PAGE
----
Welcome to the 33rd edition of The Interval. Read on for a selection of upcoming accessible online arts events and content.
fingersmiths: My Mother Said I Never Should, online play with audio description, Thursday 19 November, 7pm
A moving and funny exploration of the lives of four generations of women in one family. we see their loves, expectations and choices play out against huge social change from 1900 to the 1980s. The streaming will begin with an introduction from Fingersmiths’s Artistic Director and director of the play, Jeni Draper, and cast member, Lisa Kelly. After the show, there will be a BSL-interpreted Q&A with Jeni and the writer, Charlotte Keatley. Available until 17 December.
BBC Sounds, Shortcuts – The Interpreter
This short documentary presented by Josie Long explores audio description in dance and the interpretation of sounds, shapes and feelings. Available for over a year.
DaDafest International 2020: Translations, from Monday 23 November, 7pm, free
Join the wide range of online events at this free festival from Liverpool based innovative and cutting-edge disability and Deaf arts organisation. The biennial festival showcases high quality and exciting work which challenge stereotypes and celebrate disability and deaf cultures.
HOME, Leaphia Darko/The London Rep presents The Very Error of The Moon, pay what you can
A RADA Festival Homemakers Commission. Shot entirely on a smartphone and GoPro during the Covid-19 quarantine, interweaving animation, film footage and the orchestration of everyday sound, this piece is a result of a necessarily solitary film making process. With production taking place at the height of the hypervisibility of the fight for racial equality, using Shakespeare’s Othello as a creative starting point, this film takes a look at the costs of being ‘othered’ in a racialized world from the perspective of a Black British millennial caught in the midst of these challenging times.
Audio description available. contact [email protected]. Available until 31 December.
The Barbican: Michael Clark: Cosmic Dancer, audio-described tour, Tuesday 15 December, 10am
Tickets: £5, free companion ticket available on request. Email [email protected] for booking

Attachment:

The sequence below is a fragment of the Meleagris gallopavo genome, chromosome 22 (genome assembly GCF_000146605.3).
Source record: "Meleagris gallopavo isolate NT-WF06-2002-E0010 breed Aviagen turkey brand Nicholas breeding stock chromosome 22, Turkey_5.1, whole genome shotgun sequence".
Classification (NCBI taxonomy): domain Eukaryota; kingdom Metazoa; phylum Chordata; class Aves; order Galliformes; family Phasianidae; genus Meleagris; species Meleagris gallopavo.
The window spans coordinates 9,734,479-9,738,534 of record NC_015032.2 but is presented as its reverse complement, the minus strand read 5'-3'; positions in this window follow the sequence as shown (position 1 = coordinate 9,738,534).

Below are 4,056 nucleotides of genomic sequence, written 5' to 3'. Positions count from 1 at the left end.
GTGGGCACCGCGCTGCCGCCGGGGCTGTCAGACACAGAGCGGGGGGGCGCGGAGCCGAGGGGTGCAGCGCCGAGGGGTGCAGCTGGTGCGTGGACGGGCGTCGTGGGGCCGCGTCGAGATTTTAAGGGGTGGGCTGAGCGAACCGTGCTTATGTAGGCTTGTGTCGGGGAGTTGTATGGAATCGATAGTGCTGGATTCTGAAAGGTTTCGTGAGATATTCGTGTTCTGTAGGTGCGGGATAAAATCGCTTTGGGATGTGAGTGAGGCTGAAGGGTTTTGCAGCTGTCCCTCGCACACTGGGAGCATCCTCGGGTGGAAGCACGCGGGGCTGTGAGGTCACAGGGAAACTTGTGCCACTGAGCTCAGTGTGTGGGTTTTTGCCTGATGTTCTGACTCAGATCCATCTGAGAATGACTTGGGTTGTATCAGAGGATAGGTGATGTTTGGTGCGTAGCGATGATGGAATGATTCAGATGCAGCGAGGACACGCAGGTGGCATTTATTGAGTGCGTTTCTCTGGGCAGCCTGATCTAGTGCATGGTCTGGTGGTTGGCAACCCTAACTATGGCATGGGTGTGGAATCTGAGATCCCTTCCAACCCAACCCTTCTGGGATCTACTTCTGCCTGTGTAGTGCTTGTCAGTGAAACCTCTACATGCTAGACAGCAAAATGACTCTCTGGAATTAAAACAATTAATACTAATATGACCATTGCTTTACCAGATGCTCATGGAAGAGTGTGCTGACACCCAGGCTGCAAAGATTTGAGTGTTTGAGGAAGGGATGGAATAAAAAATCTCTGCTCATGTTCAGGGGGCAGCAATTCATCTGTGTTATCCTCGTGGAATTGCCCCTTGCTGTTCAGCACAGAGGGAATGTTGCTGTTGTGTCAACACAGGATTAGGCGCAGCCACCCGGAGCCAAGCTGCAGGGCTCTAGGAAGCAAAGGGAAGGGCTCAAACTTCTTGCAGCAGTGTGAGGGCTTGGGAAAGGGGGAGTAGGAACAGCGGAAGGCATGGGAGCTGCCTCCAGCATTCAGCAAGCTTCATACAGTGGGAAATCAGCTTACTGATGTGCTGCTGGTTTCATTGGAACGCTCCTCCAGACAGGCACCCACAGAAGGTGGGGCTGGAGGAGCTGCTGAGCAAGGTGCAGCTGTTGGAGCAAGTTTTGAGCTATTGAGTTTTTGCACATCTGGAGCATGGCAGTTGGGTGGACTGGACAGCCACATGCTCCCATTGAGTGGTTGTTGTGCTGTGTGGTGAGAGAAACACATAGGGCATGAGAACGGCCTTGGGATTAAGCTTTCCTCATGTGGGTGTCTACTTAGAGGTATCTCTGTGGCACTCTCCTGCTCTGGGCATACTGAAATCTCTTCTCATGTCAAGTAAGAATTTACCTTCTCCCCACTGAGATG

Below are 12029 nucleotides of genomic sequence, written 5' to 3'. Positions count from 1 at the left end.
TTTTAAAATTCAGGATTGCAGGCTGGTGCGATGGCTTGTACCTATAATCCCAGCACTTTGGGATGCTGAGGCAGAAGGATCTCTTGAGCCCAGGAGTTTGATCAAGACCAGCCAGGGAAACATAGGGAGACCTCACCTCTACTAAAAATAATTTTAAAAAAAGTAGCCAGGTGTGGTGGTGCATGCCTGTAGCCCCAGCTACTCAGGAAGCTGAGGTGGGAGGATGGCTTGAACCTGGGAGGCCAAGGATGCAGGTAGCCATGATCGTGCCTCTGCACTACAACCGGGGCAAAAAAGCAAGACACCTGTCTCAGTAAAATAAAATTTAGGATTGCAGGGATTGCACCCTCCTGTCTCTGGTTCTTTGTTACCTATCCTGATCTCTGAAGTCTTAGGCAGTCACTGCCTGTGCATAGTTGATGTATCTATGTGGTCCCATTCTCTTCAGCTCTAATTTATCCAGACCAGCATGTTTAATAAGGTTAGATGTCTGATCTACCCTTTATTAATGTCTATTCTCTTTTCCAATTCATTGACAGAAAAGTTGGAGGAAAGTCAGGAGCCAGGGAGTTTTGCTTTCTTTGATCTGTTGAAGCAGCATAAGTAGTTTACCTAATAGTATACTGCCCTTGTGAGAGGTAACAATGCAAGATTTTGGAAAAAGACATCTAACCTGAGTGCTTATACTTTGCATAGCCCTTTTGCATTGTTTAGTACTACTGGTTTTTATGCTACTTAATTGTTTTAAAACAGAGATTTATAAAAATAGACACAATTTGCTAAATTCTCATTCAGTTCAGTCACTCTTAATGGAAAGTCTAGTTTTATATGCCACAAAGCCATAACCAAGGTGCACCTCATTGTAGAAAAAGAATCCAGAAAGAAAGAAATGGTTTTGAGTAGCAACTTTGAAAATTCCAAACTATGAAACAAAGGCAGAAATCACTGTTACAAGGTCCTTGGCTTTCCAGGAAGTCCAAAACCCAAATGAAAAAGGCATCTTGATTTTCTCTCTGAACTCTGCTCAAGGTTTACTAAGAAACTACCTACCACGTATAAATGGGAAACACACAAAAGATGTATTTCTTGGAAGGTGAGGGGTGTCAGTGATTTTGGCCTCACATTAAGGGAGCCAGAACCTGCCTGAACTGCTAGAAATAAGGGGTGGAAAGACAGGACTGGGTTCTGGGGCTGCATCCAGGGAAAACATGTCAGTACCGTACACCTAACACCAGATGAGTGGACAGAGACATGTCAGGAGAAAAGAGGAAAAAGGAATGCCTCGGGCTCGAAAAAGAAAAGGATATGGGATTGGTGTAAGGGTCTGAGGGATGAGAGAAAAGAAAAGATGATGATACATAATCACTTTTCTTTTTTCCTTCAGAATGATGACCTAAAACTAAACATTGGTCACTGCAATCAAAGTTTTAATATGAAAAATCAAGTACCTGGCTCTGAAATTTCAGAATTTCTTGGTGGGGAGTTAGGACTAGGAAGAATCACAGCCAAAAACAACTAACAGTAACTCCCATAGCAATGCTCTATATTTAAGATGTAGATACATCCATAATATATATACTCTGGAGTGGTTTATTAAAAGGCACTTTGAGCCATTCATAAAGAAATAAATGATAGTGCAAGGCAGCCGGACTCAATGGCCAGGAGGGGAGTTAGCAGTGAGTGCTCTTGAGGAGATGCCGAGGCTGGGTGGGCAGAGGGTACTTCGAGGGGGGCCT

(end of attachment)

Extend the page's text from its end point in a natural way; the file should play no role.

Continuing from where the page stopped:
Join this tour led by Lisa Squirrel who will describe some of the exhibition’s key artworks. Looking back to Michael Clark’s meteoric rise as a young choreographer in the 1980s and presents a comprehensive vision of Clark’s career to date. Showcasing his unique multi-disciplinary approach that incorporates a wide range of subcultural influences. Film, photography, and material from Clark’s practice will be presented alongside his legendary collaborations across visual arts, music, fashion and film.
Royal London, Lost for Words, digital exhibition
Photographer Ian Rankin collaborates with Royal London to help and inspire us to talk more openly about death and grief. Video interviews and original portrait photography tell personal stories of bereavement from household names such as Gloria Hunniford, Konnie Huq, Jeff Brazier and Divina De Campo. The exhibition aims to help us all prepare practically, emotionally and financially at this difficult time. Click on each person to listen to their story.
Aya Nakamura, The Spider’s Thread(audio described, YouTube, 10 minutes)
A ‘paper theatre’ film based on a Japanese short story about Paradise and Hell. Created for Folkestone Puppet Festival by Japanese puppeteer Aya Nakamura, with specially composed music by Verity Lane. Audio description by Eleanor Margolies.
BBC Sounds, In Touch, Two Visually Impaired Opera Singers
Listen to the inspiring stories of two visually impaired opera singers. Peter White meets New Zealander Joanne Roughton Arnold and Mexican Alan Pingerron. (From September 2019)
Disability Arts Online, Sue Elsegood and the social model understanding of disability (SoundCloud, 7 minutes)
Listen to Dave Lupton’ interview with disabled activist Sue Elsegood discussing the effects of the social model understanding of disability on her life.
British Museum, Tantra exhibition, audio-described talk (YouTube, 58 minutes)
If you missed the British Museum’s first online audio described talk of Tantra: enlightenment to revolution exhibition or would like to enjoy the event all over again.
This free online and print newspaper for young Braille users has helped provide news, entertainment and events combatting the isolation that many blind and visually impaired children felt during lockdown. The newspaper is ‘by young braillists for young braillists’, helping them to find interesting things to learn and helps them to stay connected and motivated. Subscribe to the newspaper.
Listen to West End stars singing a new fundraising charity single, You Will Be Found, supporting National Anti-Bullying Week (16 – 20 November) in aid of youth charity The Diana Award. The song features ten-year-old Charlie Kristensen who wants the song to help people understand life isn’t perfect, we aren’t perfect but we are amazing just the way we are. Stars including Michael Ball and Alice Fearn give messages of support throughout the track.
Photo: Blood moon, promotion for The Very Error of the Moon, credit: Ashan Avi